Recognizing labor force participation is a two-sided story with typically both very early-stage developed and highly developed economies experiencing higher participation rates, the average regional rate is generally on par with the rest of the world at 65% (versus 70% for the rest of the world in 2019). With the exception of countries with conflicts (e.g., Myanmar and the Democratic Republic of the Congo where participation rates have declined) the general trend has been towards higher labor force engagement.

Along with human capital, investment in fixed assets (e.g., infrastructure, land development, hospitals, schools, inventory, etc.) is a key ingredient for growth. Over the past decades, capital formation as a share of GDP  has increased in MEASA faster than elsewhere, and in 2019 it represented 25% of GDP, a percentage that is on par with the rest of the world. Currently, US$ 3.0 trillion is being invested annually in capital formation across the region, but this is still much lower than the rest of the world where US$ 18.2 trillion is being invested annually. And as the existing installed asset base is significantly lower than in more developed markets, a substantial investment gap exists.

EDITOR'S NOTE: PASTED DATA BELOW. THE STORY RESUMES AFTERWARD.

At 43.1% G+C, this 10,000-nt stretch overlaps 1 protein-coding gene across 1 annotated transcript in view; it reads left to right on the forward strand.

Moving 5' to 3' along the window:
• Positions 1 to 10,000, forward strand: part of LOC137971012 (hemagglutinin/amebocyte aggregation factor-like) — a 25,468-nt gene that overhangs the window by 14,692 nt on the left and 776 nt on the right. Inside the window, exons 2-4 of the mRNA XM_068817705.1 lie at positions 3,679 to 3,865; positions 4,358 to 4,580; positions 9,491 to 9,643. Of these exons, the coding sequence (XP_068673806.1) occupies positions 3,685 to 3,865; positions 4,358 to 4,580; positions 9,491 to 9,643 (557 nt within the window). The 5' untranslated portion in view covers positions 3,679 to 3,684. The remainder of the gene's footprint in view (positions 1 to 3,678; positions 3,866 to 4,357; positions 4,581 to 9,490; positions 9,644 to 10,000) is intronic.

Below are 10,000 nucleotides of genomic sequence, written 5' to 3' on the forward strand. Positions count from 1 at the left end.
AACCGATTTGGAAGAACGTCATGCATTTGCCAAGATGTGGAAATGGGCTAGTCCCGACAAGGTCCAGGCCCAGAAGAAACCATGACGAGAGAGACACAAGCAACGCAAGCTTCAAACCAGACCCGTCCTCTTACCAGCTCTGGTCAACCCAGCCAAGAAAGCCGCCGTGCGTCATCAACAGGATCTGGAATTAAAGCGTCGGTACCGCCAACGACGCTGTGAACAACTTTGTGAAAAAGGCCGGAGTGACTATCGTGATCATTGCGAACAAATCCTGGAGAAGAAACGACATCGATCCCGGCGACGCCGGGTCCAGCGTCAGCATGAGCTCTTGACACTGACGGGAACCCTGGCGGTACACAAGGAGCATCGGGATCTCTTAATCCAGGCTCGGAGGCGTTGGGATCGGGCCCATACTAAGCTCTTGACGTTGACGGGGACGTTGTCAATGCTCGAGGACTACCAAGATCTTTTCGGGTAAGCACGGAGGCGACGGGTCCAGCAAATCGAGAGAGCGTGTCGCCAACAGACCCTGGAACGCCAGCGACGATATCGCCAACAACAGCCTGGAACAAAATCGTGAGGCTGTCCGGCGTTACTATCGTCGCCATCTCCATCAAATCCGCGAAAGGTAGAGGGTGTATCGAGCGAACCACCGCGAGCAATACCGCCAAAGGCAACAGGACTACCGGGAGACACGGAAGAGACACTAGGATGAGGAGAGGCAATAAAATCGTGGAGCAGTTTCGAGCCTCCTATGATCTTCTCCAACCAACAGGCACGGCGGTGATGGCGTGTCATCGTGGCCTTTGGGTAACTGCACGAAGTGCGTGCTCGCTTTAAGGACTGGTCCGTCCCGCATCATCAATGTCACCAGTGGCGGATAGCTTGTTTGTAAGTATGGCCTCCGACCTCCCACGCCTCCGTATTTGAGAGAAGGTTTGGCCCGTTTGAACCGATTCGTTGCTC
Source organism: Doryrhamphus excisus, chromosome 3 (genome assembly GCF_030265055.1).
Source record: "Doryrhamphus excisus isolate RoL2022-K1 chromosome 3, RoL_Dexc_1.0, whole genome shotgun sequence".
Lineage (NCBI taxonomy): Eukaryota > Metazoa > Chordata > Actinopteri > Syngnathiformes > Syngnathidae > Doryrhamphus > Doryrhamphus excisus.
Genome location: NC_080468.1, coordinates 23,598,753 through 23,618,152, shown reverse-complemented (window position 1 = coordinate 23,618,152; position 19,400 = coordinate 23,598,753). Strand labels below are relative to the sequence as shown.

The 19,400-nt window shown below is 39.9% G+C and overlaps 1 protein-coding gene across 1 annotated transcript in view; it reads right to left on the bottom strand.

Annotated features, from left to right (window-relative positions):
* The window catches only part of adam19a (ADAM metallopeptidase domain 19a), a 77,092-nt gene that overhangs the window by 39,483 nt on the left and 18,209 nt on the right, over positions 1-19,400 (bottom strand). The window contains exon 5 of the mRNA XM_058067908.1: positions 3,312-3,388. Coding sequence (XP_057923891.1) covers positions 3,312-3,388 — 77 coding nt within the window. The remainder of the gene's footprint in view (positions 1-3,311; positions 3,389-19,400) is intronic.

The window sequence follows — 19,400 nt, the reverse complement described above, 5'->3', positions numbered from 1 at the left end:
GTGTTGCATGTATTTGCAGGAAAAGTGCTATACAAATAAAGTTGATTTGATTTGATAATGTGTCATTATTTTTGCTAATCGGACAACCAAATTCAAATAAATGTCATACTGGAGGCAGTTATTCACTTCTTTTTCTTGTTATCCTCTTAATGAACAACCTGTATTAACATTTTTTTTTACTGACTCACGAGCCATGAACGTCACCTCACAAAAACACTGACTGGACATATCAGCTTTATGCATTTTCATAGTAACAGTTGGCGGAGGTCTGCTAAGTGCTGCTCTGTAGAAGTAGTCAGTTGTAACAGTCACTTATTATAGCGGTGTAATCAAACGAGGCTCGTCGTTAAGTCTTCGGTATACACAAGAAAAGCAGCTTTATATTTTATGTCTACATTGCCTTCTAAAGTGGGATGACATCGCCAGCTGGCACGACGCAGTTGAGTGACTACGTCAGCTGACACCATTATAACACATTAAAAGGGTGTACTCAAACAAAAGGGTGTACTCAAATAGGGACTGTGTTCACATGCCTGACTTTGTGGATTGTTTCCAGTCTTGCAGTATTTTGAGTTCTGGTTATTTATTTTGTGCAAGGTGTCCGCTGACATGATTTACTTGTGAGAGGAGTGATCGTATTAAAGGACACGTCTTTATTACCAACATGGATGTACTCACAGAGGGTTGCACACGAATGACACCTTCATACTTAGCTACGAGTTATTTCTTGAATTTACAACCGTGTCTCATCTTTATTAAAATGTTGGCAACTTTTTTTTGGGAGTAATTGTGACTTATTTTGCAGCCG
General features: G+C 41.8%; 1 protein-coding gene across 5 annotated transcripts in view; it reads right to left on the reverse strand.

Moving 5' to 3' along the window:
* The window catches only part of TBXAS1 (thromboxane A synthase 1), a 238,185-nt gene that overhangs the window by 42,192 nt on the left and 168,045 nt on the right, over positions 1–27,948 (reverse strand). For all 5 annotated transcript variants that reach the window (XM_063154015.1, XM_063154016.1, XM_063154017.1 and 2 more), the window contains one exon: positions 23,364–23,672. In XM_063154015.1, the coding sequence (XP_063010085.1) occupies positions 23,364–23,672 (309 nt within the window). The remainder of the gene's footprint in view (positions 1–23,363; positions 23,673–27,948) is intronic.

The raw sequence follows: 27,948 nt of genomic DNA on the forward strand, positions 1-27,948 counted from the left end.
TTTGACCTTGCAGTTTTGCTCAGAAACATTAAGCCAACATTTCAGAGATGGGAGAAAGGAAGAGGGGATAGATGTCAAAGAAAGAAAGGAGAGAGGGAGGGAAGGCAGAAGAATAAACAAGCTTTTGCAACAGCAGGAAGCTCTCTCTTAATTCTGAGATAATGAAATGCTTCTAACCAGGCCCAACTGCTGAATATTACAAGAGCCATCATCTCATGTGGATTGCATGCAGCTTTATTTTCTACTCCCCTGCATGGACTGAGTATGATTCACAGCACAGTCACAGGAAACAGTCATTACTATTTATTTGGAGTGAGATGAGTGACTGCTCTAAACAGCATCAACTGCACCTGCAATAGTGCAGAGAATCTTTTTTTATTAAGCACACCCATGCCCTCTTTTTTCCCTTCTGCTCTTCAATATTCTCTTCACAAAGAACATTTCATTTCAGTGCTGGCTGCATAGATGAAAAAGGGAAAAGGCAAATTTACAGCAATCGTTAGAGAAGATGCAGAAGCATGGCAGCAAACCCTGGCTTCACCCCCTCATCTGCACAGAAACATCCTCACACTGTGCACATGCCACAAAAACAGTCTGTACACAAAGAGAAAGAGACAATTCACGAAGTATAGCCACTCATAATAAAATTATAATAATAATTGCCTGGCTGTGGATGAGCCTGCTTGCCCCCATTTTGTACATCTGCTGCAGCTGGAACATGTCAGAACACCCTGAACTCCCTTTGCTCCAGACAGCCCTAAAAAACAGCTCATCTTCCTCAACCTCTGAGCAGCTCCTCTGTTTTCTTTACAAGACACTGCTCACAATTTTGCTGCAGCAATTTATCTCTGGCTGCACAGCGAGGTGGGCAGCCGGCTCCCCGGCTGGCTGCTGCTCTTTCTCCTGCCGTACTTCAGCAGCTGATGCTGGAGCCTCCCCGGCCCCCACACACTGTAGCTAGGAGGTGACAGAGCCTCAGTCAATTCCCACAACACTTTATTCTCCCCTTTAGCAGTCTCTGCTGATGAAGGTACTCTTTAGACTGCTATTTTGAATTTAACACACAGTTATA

Technological breakthroughs, specifically solutions that reduce the need for large capex projects (e.g., distributed electricity generation, mobile data networks) will be part of the solution to fill the investment gap. In some cases, MEASA countries could even leapfrog their more developed counterparts by adopting state-of-the-art infrastructure in the absence of legacy assets. Among the MEASA sub-regions, Africa is the one that needs infrastructure the most. In 2019, 56% of the population did not have access to electricity (Middle East: 8%, Developing Asia: 4%), 70% were not connected to the internet and over 65% lacked access to an improved source of drinking water.